His figure takes a place in poetic literature which the student fresh from his pages is apt to consider unduly high, and which his "golden fragments" scarcely seem to justify. But the instinct of the people, in this as in so many other cases, is probably right, and though the imperfections of his poems may cloud it, there is no doubt that his genius existed. It shows itself even more in his disciples than in himself; his manner of writing affected the course of English literature, and showed its strength less in his own lyrics, than in the fact that for the next fifty years no one could write a good love-song without more or less reminding the reader of Suckling. To the very end of the century ‘natural, easy Suckling’ was the type of literary elegance to the Millamants and Lady Froths of fashion.

His existing works consist of a slender collection of lyrical and complimentary poems, and of four plays, one of them incomplete. Suckling, who had a creditable adoration for Shakespeare, inherited none of his dramatic genius. A worse playwright is scarcely to be found, even in that miserable period, among the Gomersalls, Lowers, and Killigrews. Aglaura, a monster of tedious pageantry, was arranged with a tragic and a comic ending, according to choice: but this was not so unique as has been supposed, for we find the same silly contrivance in Howard’s Vestal Virgin and in the Pandora of Sir William Killigrew.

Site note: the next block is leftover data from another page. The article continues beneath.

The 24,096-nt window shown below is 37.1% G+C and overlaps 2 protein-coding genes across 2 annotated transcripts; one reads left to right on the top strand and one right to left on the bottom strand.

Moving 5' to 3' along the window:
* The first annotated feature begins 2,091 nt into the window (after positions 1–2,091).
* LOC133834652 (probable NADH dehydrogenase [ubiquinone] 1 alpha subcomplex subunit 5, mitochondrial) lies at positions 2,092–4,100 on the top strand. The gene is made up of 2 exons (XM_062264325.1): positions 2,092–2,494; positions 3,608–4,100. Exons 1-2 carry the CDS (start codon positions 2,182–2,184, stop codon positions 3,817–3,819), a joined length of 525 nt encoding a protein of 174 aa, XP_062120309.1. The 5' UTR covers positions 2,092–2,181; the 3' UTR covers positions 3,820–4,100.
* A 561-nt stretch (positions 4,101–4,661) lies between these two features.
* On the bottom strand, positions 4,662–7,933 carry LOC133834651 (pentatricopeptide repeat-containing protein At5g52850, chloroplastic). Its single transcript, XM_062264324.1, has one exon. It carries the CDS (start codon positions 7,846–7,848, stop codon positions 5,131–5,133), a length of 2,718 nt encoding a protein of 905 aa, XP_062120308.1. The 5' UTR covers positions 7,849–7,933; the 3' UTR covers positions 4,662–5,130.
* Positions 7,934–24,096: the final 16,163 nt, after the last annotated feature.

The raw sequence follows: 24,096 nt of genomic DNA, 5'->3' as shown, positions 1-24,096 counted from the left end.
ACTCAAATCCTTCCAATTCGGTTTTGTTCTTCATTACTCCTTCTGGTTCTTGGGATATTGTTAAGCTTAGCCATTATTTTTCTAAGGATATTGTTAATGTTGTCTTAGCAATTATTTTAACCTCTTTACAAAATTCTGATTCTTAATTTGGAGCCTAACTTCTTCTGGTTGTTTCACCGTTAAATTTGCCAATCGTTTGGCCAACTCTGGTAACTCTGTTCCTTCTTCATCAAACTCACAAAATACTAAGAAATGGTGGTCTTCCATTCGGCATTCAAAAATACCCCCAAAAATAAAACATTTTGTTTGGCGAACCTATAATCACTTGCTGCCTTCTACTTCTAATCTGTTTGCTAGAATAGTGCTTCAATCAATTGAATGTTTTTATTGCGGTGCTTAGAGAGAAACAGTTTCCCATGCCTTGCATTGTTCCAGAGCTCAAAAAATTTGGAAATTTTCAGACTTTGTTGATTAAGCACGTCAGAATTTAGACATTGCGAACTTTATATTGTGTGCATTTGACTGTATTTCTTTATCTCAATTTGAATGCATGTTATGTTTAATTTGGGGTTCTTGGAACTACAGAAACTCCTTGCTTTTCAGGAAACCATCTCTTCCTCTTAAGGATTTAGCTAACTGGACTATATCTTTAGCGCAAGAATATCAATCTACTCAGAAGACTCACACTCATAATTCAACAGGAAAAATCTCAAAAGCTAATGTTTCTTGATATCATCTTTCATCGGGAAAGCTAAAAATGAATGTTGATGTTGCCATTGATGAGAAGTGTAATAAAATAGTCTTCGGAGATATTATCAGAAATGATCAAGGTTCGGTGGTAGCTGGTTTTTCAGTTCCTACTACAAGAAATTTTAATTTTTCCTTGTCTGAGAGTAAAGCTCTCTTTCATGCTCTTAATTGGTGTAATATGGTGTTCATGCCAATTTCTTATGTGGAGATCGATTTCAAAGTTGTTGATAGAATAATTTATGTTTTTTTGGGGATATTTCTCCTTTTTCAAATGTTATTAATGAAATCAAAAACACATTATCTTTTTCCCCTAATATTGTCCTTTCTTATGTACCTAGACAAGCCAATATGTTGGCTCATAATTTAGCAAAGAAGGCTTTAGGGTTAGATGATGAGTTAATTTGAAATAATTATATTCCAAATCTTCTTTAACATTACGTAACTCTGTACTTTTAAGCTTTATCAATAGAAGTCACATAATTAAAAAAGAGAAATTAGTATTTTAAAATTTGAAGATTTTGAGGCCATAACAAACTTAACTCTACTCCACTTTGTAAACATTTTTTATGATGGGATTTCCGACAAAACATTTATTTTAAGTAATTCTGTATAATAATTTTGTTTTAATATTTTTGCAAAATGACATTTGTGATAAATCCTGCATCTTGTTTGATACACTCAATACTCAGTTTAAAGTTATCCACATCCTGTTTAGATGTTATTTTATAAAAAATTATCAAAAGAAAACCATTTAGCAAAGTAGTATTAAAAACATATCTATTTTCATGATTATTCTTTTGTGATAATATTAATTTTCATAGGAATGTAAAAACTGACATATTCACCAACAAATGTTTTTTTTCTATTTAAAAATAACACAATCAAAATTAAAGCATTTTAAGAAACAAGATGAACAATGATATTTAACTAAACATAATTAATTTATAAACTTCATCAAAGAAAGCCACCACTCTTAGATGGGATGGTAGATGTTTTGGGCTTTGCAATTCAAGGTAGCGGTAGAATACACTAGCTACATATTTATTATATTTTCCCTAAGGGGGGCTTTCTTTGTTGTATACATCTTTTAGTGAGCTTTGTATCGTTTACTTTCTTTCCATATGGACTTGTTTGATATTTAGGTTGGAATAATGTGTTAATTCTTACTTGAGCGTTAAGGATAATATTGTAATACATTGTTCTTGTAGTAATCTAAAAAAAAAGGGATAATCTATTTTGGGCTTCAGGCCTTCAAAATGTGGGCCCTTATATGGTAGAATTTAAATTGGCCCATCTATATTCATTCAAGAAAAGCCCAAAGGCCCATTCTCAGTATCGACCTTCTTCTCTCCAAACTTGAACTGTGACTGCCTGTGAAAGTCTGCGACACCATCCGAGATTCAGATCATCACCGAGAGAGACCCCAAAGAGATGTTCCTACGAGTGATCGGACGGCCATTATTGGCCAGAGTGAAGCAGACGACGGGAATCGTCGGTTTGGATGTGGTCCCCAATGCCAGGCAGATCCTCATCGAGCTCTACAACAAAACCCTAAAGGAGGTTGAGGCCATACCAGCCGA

The only drama of Suckling’s which is at all readable is Brennoralt, which is incoherent enough, but does contain some fine tragic writing. The only real merit of these plays however consists in the beautiful songs they harbour.

The lyrical pieces of Suckling’s which were collected under the title of Fragmenta Aurea present considerable difficulty to the critic. Never was a volume of poems so unequal in merit presented to the public. Side by side with songs that will be enjoyed as long as the English language exists, we find stanzas which it is impossible either to scan or to construe, and which would disgrace the Poet’s Corner of a provincial newspaper. The famous "Session of the Poets", one of those pieces which were most admired in the age that saw its production, is full of laxities of style that fairly astonish the modern reader. Such a stanza, for instance, as that dedicated to Jonson, limps and waddles along with a strangely gouty gait:—

‘The first that broke silence was good old Ben,
Prepared before with Canary wine,
And he told them plainly he deserved the bays,
For his were called works, while others were but plays.’

In the case of other poems, in which we find awkward and confused passages, we may suppose that Suckling left the verse confused or incomplete, and that the text suffers from inartistic revision, but "The Session of the Poets" is one of the few pieces published in his lifetime, and we are therefore inclined to suppose that he was but little affected by errors of style that are palpable to us.